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20 Brit. Y.B. Int'l L. 83 (1939)

handle is hein.journals/byrint20 and id is 87 raw text is: THE JURIDICAL BASIS OF HOT PURSUIT

By GLANVILLE L. WILLIAMS, Fellow of St. John's College, Cambridge
THE incentive to writing this paper came from an inquiry into
the ancient common-law doctrine of fresh pursuit. As it seems
to me, this doctrine is not without a lesson for the international
lawyer. For one thing it presents some interesting affinities with
his own rule of hot pursuit. But much more important than
this similarity of detail is the broad juridical basis on which it is
rested, which invites the question whether there is any such
comprehensive theory in international law. What I propose to
do, therefore, is to make a comparative study of the two rules. I
shall first state the English theory as briefly as possible, and then
assess the extent to which international law is reaching or may
reach the same result.
Before embarking on this, however, it may be well to say at
once that the juridical basis of fresh pursuit , to which reference
has just been made, involves something of a fiction. It pretends
that an act occurred at one place although in fact it occurred at
another. Such a rule immediately recalls two other fictions of a
similar nature that are already established in international law.
The first is now a commonplace; it is the rule, recognized in
England for several centuries, that an act is deemed to be com-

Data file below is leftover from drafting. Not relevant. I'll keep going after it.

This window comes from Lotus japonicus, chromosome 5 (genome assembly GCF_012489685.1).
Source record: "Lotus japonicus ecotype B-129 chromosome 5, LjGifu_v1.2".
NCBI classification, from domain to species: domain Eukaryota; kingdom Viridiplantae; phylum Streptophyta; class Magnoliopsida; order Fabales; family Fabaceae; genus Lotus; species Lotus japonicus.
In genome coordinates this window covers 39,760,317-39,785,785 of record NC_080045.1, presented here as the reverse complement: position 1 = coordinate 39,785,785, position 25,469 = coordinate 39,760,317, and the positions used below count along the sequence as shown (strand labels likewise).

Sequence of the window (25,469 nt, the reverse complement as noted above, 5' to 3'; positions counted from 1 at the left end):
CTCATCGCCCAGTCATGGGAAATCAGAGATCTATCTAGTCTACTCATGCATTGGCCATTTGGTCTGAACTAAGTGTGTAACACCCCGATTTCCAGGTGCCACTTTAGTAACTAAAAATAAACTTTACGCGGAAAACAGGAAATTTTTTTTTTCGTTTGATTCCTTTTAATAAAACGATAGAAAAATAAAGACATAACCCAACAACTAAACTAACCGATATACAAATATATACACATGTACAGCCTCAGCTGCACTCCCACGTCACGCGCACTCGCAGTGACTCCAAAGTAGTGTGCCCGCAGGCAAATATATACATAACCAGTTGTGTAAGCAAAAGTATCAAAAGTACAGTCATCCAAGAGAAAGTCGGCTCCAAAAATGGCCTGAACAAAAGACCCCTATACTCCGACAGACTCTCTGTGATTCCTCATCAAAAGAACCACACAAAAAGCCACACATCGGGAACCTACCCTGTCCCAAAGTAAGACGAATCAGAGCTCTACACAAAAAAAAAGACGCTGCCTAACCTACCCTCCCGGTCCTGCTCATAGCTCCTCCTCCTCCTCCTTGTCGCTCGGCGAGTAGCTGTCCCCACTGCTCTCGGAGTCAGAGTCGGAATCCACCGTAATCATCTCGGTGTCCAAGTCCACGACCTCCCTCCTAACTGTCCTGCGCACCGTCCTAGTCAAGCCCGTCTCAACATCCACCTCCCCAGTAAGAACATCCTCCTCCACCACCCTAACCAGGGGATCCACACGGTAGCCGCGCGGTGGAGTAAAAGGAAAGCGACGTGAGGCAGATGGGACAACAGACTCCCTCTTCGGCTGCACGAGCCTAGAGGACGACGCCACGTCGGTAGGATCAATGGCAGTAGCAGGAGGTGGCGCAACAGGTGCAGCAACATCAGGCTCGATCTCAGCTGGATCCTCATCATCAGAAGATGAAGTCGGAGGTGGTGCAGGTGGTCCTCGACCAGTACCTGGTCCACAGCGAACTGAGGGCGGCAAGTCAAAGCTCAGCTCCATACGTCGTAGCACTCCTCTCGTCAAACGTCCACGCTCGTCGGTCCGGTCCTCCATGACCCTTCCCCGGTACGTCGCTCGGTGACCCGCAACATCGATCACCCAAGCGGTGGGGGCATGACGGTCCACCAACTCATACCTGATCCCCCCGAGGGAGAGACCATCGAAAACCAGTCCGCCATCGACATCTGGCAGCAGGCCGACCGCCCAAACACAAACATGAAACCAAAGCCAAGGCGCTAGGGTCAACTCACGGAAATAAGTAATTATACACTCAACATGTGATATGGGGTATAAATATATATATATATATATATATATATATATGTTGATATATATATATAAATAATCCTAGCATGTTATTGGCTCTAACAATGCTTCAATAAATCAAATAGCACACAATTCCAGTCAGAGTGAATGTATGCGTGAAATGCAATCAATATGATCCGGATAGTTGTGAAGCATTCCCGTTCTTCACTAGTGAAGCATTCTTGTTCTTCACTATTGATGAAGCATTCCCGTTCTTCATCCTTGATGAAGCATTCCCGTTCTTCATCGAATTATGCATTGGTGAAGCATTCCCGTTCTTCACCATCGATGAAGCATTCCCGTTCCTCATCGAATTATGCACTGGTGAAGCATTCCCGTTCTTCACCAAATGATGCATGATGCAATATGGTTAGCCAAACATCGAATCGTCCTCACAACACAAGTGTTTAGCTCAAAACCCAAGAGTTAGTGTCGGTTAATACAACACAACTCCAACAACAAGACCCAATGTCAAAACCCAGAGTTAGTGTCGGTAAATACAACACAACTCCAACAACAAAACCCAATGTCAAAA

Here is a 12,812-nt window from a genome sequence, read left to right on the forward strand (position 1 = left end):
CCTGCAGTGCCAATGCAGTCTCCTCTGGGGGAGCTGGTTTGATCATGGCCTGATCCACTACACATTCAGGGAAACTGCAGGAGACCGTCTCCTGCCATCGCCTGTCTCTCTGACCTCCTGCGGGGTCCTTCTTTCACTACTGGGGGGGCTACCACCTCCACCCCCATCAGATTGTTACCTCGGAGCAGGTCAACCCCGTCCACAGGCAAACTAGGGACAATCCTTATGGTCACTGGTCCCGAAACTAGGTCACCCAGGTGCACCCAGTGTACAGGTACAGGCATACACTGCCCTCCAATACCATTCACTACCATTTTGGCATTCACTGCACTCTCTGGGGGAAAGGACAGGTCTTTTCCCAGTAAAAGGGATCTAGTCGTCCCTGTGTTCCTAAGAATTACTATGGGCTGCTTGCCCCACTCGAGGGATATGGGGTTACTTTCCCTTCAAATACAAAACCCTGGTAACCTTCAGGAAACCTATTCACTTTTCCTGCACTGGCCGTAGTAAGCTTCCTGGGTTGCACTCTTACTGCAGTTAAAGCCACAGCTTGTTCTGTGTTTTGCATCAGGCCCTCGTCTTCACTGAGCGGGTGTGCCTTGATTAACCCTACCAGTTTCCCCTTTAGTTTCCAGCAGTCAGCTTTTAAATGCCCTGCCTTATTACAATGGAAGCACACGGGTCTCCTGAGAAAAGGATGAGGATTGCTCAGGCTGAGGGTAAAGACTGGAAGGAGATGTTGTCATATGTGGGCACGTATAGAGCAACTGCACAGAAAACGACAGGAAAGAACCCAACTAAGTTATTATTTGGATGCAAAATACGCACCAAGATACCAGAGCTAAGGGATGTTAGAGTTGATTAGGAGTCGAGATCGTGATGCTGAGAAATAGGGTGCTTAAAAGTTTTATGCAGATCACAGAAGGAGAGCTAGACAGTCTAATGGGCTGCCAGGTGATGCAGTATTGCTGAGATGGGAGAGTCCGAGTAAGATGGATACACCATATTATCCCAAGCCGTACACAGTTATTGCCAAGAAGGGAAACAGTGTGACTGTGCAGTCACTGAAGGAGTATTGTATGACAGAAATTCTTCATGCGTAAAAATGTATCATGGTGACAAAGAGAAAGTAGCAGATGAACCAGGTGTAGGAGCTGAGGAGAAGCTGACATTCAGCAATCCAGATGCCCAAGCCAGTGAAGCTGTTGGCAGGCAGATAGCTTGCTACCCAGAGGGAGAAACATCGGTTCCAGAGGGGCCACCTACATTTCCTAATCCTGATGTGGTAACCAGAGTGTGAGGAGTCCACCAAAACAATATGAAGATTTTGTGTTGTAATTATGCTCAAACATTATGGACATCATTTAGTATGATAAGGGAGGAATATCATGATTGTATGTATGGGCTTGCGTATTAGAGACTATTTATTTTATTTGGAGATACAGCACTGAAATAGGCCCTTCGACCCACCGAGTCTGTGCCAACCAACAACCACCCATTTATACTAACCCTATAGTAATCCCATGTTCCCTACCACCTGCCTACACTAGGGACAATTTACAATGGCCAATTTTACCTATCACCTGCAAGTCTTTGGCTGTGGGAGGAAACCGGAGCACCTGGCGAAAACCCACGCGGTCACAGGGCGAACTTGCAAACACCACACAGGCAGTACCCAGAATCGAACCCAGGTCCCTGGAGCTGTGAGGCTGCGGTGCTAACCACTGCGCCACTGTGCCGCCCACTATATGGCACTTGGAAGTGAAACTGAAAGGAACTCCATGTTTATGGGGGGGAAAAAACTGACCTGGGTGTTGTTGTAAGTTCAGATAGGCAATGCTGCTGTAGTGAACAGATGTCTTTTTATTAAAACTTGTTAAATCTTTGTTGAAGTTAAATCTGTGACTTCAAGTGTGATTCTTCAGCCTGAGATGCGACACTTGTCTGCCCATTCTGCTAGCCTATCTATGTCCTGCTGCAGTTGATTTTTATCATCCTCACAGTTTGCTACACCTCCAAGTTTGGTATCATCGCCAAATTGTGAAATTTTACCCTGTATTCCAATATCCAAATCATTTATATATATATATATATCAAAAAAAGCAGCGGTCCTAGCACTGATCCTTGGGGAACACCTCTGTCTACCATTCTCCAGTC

mitted not only where the physical movements occur but also
where the consequences take effect.' Perhaps, after all, this is
not so much a fiction as an extended definition of the term act,
but, however analysed, it seems to work well in questions of juris-
diction and was approved by a majority of the Permanent Court
in the case of the s.s. Lotus. The other is the fiction of construc-
tive presence, which is applied where a vessel, lying outside the
limit of territorial waters, makes contact with a spot within this
limit by means of her own small boats (or, according to the courts
of the United States, by means of boats sent out from the shore
under her control). According to the preponderance of authority
1 A few dates may be of interest. (1) In the law of venue the rule goes back at least
to Anon. (1593/4), 1 Dyer 50b, n., 73 E.R. 111; for the full rules see Halsbury's Laws
of England, 2nd ed., pp. 66-70. (2) It was applied to the jurisdiction of the Court of
Admiralty in R. v. Coombes (1786), 1 Leach 388, 168 E.R. 296, 1 East P.C. 367. (3) Its
appearance in extradition cases is more recent; apparently the earliest example is R. v.
Jacobi and Hiller (1881), 46 L.T. 595 n. For other authorities see Beckett, British Year
Book of International Law, 1925, p. 44, and 1927, p. 108.

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